Interim Chancellor Hank Foley addressed the issue of compensation in his State of the University address Wednesday, stating the minimum graduate stipend of $12,000 will increase $3,000 per year for the next two years to make the new minimum stipend $18,000. The other stipend levels will increase proportionally. This increase completes the suggestion outlined in the task force report in half the time.

“The Forum on Graduate Rights is pleased by the announcement and believes this to be a step toward advancing the well-being of graduate student employees at MU,” an FGR statement after the address read. “This success was made possible through the collective action and engagement of organized graduate student employees, graduate and professional students and our allies.”

The funds for the stipend increase will come from a reallocation of the general university budget, not from individual departments.

Regarding graduate student health insurance, the task force delegated much of the discussion to a more specific task force. However, during his speech, Foley reiterated his guarantee of the current graduate student health insurance coverage for the next year as well as comparable coverage in the future.

The report also recommended full tuition waivers for those on departmental stipends or higher, as well as the elimination of departmental and supplemental fees.

“Stated simply, our task force feels graduate assistants should not have to endure additional financial burden by tuition if they are on a qualifying assistantship,” the report read.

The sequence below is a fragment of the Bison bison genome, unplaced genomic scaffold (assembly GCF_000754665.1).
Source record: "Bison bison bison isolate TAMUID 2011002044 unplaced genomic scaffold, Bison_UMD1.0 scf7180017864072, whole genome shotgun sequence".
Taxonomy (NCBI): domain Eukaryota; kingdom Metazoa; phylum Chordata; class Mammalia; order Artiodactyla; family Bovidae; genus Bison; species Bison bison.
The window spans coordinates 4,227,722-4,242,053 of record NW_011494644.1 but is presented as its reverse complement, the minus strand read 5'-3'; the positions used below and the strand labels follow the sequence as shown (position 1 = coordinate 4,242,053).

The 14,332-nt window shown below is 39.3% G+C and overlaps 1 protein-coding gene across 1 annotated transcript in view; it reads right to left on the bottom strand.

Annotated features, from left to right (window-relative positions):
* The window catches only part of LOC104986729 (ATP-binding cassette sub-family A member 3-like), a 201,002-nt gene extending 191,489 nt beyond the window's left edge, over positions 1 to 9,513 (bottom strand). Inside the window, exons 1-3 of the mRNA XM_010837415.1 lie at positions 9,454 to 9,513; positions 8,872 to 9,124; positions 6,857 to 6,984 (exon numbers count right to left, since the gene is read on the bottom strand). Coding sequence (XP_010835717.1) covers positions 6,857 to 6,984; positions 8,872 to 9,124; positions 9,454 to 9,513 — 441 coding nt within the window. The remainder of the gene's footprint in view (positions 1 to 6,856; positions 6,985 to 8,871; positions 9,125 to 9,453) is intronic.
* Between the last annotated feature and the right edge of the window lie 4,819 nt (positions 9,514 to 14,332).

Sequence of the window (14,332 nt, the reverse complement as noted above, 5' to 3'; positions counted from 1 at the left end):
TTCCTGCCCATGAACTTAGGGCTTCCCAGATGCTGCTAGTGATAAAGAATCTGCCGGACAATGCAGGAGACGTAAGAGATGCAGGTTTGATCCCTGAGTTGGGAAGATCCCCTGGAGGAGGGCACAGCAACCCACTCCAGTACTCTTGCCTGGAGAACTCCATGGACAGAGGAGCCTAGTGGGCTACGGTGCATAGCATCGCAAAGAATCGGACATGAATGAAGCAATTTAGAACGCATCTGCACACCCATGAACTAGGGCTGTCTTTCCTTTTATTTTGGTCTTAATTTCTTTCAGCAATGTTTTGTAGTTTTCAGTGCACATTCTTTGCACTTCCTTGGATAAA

In seeking to improve graduate student support structures, the report emphasized improving access to childcare and housing near campus, providing graduate students with better mentoring opportunities and improving communication with and for them.

The 2015 MU Graduate Housing Market Survey found that most current graduate housing options are “in old buildings and are generally small.” According to the survey, over 75 percent of all graduate students said that providing housing was either “extremely important” or “somewhat important.”

Vice Chancellor for Operations Gary Ward gave a presentation during a December UM System Board of Curators meeting on MU’s master plan, in which he discussed the need for more graduate student housing. He said that MU plans to use a private company to build a graduate housing complex at the site of former University Village and current University Heights, according to previous Maneater reporting.

“That doesn’t mean it has funding, but that does mean it’s on their short list,” Thompson said.